Gwede Mantashe sees no reason to punish miners whose BEE partners sell for a quick buck
The new minister, who says talks on a new charter are 80% done, also has a word of warning for the Optimum business rescue practitioners
Talks on a new Mining Charter are about 80% completed and the new document guiding transformation of the South African mining sector will be ready and gazetted in May, giving the industry greater policy confidence, says Mineral Resources Minister Gwede Mantashe.
He says the Department of Mineral Resources will not appeal against a High Court ruling that found in favour of the Chamber of Mines, when the chamber applied for a declaratory order on the continuing consequences of past deals and that mining companies are not obliged to perpetually top up their black ownership levels to at least 26% in line with the first two charters.
Mantashe, who has been involved in the mining industry for three decades, said at a one-day platinum conference in Johannesburg on Tuesday that he had no tolerance for empowerment partners who "speculated" on their shares in a mining company and sold out quickly to make an easy profit, but he also singled out mining companies that treated their partners incorrectly.
Instead of insisting on blanket compliance with ownership, the department would investigate companies’ empowerment credentials on a case-by-case basis, Mantashe said. Companies whose partners had skipped out with a quick profit should "not be punished".
The department was quite prepared to go to court "every day" to test the merits of companies arguing about their empowerment levels, he said.
The first two charters set empowerment ownership at 26% and the third charter, which was suspended, pegged it at 30%. Mantashe’s predecessor, Mosebenzi Zwane, gazetted the third charter in June 2017 and sent the market into a downward spiral.
Mantashe and his department have launched fresh negotiations over the charter to address deep industry concerns about it, with the chamber postponing a court challenge to review and set aside the third charter. The ownership level is one of the key points in the talks.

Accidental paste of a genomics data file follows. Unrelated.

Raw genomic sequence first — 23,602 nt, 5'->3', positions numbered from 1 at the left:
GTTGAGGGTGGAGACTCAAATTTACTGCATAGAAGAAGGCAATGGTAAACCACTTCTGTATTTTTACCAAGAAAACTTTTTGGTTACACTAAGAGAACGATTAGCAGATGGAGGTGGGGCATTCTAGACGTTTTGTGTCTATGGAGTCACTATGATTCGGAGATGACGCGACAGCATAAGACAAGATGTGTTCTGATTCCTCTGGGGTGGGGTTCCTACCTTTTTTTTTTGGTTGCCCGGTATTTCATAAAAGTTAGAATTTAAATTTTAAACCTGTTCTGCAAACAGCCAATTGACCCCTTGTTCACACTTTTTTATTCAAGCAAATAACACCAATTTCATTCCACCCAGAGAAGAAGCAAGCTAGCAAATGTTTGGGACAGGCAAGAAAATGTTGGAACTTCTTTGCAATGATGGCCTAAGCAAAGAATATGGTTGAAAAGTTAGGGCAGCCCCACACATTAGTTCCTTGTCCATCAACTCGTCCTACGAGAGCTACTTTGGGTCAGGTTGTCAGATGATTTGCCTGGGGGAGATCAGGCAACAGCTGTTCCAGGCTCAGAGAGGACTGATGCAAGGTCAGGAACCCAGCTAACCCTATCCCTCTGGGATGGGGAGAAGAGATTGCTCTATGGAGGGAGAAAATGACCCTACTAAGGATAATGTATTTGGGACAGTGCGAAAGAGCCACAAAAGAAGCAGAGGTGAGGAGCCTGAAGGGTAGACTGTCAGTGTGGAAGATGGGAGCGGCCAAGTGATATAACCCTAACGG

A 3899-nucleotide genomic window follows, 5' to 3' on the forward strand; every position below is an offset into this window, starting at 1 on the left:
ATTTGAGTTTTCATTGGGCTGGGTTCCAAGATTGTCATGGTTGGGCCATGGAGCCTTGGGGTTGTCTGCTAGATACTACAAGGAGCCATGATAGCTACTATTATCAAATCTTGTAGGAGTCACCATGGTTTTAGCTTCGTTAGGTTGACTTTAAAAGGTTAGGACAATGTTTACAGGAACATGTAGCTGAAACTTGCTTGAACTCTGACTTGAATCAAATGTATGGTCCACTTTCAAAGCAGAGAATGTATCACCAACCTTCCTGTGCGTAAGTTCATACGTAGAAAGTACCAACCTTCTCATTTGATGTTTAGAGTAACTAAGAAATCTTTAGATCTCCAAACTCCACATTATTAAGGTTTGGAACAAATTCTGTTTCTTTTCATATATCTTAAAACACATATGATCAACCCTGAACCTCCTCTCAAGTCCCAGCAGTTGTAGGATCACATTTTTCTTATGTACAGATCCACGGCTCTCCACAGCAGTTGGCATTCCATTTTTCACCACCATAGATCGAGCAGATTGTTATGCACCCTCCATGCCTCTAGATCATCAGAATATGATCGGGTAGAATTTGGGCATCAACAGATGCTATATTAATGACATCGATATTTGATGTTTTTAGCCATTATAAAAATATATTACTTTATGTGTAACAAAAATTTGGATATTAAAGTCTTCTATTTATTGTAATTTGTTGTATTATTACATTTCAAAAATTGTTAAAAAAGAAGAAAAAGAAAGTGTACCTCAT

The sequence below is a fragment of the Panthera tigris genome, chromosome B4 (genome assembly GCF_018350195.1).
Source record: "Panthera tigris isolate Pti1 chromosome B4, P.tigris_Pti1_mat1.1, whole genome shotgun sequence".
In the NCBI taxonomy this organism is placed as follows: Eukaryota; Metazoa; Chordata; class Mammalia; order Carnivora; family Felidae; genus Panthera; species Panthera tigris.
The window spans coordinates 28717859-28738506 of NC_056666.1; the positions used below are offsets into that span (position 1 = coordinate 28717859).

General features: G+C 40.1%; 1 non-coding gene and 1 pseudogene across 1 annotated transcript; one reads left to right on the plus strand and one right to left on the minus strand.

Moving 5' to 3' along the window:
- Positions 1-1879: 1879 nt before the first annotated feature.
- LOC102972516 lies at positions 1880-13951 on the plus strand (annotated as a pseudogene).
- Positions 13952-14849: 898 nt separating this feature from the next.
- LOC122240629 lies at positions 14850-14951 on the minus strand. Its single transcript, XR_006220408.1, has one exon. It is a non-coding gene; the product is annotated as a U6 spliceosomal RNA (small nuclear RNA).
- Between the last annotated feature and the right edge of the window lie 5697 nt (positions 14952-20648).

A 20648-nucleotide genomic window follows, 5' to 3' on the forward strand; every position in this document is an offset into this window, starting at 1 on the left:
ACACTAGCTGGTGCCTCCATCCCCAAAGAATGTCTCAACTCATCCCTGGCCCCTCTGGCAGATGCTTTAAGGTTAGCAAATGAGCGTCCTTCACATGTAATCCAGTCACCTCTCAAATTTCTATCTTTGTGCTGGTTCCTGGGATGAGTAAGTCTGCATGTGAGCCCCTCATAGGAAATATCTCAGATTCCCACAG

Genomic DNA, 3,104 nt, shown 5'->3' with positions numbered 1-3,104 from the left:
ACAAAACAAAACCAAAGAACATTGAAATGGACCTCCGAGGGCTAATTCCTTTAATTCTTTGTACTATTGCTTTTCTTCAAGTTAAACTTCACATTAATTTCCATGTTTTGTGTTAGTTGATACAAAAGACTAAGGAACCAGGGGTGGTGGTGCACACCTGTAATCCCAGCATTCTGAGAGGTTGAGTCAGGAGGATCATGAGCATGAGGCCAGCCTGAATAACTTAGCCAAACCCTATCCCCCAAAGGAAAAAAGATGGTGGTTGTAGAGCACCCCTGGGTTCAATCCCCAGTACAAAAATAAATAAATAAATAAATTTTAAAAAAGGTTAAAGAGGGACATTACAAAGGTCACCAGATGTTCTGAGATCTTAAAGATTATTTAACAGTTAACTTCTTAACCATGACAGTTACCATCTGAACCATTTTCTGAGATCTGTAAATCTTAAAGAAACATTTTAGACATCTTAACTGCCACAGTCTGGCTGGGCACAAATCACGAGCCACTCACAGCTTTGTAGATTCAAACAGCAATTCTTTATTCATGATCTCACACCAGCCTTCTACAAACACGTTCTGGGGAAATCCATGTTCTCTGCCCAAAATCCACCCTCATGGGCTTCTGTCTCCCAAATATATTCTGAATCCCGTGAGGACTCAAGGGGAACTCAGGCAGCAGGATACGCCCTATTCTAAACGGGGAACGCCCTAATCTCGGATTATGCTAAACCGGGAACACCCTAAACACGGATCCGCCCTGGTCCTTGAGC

Mantashe said one of his main tasks in office was to restore trust between the department and a wide range of stakeholders, including the industry, labour and communities, while at the same time expediting regulatory and policy certainty to give the sector a base from which to grow.
Mantashe said he’d spoken to the National Council of Provinces to expedite amendments to the Mineral and Petroleum Resources Development Act that have been in the works since 2012 and were returned by then-president Jacob Zuma in 2015 to correct what his legal team said were constitutional problems with the document presented to him for signing into law.
Turning to Optimum Colliery, one of four mines owned by the Gupta family and which is now in a business rescue programme, Mantashe said the company that had said it was buying the three coal mines — a shadowy Switzerland-registered company called Charles King — has been unable to provide documents to prove its deal.
Mantashe called Charles King a "façade" and said it was the "Guptas coming in with a different face".
"I told the business rescue practitioners to not give Optimum to these thugs," he said, adding he wanted a credible South African mining company taking ownership of the mine and two other Gupta-related collieries, with a strong emphasis on black economic empowerment.
While the department would sign off on the transfer of mining rights to a new owner, there was no other guidance it could give to the practitioners, Mantashe said.